Written by: Kimberly White
A federal judge in Montana has revived a moratorium halting coal leasing on all public lands. The moratorium has been reinstated on the grounds that the impacts of coal leasing are not fully understood nor sufficiently accounted for in the leasing process.
Judge Brian Morris of the Montana District Court has ruled to reinstate an Obama-era moratorium prohibiting all coal leasing on federal lands until the Bureau of Land Management (BLM) conducts a thorough environmental review.
The United States is one of the world’s largest coal producers, producing roughly 535.4 million short tons in 2020. In 2016, the U.S. was the third largest coal producer, with China and India accounting for the most coal produced.
More than 40 percent of U.S. coal comes from public lands, with the vast majority produced in Wyoming and Montana. Federal coal accounts for more than one-tenth of all U.S. greenhouse gas emissions.
A long overdue victory
The ruling was long overdue, says Anne Hedges, Director of Policy and Legislative Affairs at the Montana Environmental Information Center.
“The coal leasing program on public lands is harmful to wildlife, waterways, our fragile climate, and taxpayers’ pocketbooks. There’s no excuse for how long it has taken to require the administration to follow the law and protect public resources. This administration needs to act quickly and protect the climate from its deeply flawed coal leasing program,” explains Hedges.
“The Tribe has fought and sacrificed to protect our homelands for generations, and our lands and waters mean everything to us. We are thrilled that the court is requiring what we have always asked for: serious consideration of the impacts of the federal coal leasing program on the Tribe and our way of life,” said President Serena Wetherelt of the Northern Cheyenne Tribe.
The original moratorium was set into place by the Obama administration in January 2016, when then-Interior Secretary Sally Jewell paused most new leasing on public lands to review and reform the federal program to better align with the Obama administration’s climate goals. It was later overturned by former Interior Secretary Ryan Zinke in 2017 as part of a broader effort to reverse the nation’s climate policies, a decision which Earthjustice has criticized as lacking any “science- or fact-based rationale.” The Biden administration revoked Zinke’s order last year but failed to restore the moratorium.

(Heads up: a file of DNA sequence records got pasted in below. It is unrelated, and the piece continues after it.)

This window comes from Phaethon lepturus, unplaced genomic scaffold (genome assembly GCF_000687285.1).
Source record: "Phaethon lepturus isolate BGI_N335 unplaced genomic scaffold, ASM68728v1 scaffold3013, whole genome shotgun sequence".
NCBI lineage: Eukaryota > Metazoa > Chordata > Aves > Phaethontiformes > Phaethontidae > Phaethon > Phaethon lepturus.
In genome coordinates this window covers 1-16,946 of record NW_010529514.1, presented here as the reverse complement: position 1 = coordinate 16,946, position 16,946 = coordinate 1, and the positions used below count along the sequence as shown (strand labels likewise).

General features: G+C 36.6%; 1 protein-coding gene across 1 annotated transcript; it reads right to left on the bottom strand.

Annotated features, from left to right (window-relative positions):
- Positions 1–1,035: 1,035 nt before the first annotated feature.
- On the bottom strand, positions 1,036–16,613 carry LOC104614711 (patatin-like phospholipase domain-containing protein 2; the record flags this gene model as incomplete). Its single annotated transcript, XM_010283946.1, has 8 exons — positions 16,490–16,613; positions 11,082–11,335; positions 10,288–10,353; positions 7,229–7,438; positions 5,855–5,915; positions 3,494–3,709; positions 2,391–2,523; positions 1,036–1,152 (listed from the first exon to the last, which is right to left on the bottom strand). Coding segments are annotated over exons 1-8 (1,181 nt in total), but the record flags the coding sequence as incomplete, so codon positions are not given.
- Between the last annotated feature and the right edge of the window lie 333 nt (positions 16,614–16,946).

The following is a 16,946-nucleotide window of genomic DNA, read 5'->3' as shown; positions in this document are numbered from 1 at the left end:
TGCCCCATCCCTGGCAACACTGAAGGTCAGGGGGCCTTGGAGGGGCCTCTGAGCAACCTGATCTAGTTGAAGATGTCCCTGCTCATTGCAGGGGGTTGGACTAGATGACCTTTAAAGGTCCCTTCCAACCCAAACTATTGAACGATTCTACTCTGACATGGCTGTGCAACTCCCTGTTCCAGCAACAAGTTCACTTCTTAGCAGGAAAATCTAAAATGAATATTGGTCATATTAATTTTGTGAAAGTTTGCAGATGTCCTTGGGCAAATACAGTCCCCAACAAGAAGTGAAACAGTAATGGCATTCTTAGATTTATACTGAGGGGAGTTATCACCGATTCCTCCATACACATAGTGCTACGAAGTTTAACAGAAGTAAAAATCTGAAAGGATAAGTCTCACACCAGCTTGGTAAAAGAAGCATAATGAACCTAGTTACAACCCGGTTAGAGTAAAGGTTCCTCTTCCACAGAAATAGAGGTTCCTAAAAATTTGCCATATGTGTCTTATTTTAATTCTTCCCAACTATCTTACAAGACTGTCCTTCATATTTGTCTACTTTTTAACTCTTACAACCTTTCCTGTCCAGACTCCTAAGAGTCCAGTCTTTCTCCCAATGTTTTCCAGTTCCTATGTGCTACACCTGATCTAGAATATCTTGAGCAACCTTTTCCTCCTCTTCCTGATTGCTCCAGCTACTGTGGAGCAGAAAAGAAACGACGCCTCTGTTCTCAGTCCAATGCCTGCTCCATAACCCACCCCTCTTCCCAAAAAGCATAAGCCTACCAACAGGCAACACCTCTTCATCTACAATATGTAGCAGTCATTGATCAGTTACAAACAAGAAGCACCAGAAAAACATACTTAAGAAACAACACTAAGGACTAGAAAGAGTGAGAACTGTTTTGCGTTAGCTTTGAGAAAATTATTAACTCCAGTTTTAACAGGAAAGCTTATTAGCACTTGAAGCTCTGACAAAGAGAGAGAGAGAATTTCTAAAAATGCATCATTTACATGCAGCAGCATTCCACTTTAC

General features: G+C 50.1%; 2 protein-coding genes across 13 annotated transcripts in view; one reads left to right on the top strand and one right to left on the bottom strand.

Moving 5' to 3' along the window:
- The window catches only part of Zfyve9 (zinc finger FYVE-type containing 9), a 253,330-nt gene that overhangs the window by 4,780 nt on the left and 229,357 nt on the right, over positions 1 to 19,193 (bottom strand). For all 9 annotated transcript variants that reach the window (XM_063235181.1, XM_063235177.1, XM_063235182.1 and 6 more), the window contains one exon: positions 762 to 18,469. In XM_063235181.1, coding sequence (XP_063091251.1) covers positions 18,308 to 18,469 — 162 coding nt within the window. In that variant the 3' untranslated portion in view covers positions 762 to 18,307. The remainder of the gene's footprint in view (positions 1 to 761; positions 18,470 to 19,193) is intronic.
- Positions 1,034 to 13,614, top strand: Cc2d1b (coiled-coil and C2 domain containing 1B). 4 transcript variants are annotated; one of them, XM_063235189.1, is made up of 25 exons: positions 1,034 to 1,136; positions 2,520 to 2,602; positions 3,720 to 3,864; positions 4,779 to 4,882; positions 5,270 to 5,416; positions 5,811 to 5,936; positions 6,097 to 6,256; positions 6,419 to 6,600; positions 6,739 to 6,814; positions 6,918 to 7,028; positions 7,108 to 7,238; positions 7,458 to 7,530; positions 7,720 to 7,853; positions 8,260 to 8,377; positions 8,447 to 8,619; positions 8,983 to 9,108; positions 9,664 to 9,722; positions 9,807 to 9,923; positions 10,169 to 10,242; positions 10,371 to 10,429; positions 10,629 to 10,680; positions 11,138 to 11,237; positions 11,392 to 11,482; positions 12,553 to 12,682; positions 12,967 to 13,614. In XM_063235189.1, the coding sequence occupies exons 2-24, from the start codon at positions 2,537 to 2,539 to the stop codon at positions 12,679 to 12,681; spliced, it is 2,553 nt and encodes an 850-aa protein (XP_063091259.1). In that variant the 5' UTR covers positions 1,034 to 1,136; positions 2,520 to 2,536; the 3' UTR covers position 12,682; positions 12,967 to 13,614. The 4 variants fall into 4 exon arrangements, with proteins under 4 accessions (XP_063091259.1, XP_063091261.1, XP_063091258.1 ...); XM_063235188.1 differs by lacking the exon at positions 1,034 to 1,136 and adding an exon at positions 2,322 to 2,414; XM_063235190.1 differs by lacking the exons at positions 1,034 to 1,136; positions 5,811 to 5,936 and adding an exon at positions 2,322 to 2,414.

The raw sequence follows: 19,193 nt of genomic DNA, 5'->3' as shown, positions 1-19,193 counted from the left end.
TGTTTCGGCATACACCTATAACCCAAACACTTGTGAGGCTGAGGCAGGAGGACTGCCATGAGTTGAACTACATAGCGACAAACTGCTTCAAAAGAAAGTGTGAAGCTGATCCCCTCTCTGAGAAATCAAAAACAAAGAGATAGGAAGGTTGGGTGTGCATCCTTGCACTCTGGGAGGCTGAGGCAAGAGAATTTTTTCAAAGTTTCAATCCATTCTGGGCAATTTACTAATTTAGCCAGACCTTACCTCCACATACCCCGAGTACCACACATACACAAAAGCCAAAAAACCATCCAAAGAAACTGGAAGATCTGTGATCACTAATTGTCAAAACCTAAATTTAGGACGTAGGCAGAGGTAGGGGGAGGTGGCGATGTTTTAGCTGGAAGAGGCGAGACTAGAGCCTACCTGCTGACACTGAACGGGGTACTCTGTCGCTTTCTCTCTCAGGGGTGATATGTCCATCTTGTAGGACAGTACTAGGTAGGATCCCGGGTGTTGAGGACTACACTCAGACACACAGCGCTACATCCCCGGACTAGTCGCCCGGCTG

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Following the move by Zinke, Earthjustice filed a lawsuit on behalf of a coalition of local, regional, and national groups working to protect the nation’s public lands, air and water quality, and the overall health of the planet. The organizations represented in the lawsuit included the Northern Cheyenne Tribe, Citizens for Clean Energy, Montana Environmental Information Center, Center for Biological Diversity, Sierra Club, WildEarth Guardians, and Defenders of Wildlife.
In 2019, Judge Morris ruled in favor of the coalition, finding that any lifting of the coal leasing moratorium requires an environmental analysis under the National Environmental Policy Act (NEPA). The environmental analysis conducted by the Bureau of Land Management was deemed “woefully inadequate” by the groups, who returned to court the following year to challenge it.
A prime opportunity
“This is a significant victory for our climate and the communities across the country who are impacted by our continued reliance on this dirty and dangerous fuel, but we cannot stop here,” said Jenny Harbine, Managing Attorney for Earthjustice’s Northern Rockies office.
“While this ruling reinstates the moratorium on new coal leasing on public lands, the Biden administration must go further by urgently phasing out the existing coal leases that are destroying our planet. There is no room to continue producing coal in a climate emergency,” added Harbine.
President Biden and Interior Secretary Deb Haaland now must examine the environmental and human health impacts of leasing public land for coal extraction. The court’s decision provides the current U.S. administration with a prime opportunity to build on the momentum of the Inflation Reduction Act and shift away from fossil fuels and propel the nation toward a clean energy future.
Header Image Credit: WildEarth Guardians/Flickr (CC BY-NC-ND 2.0)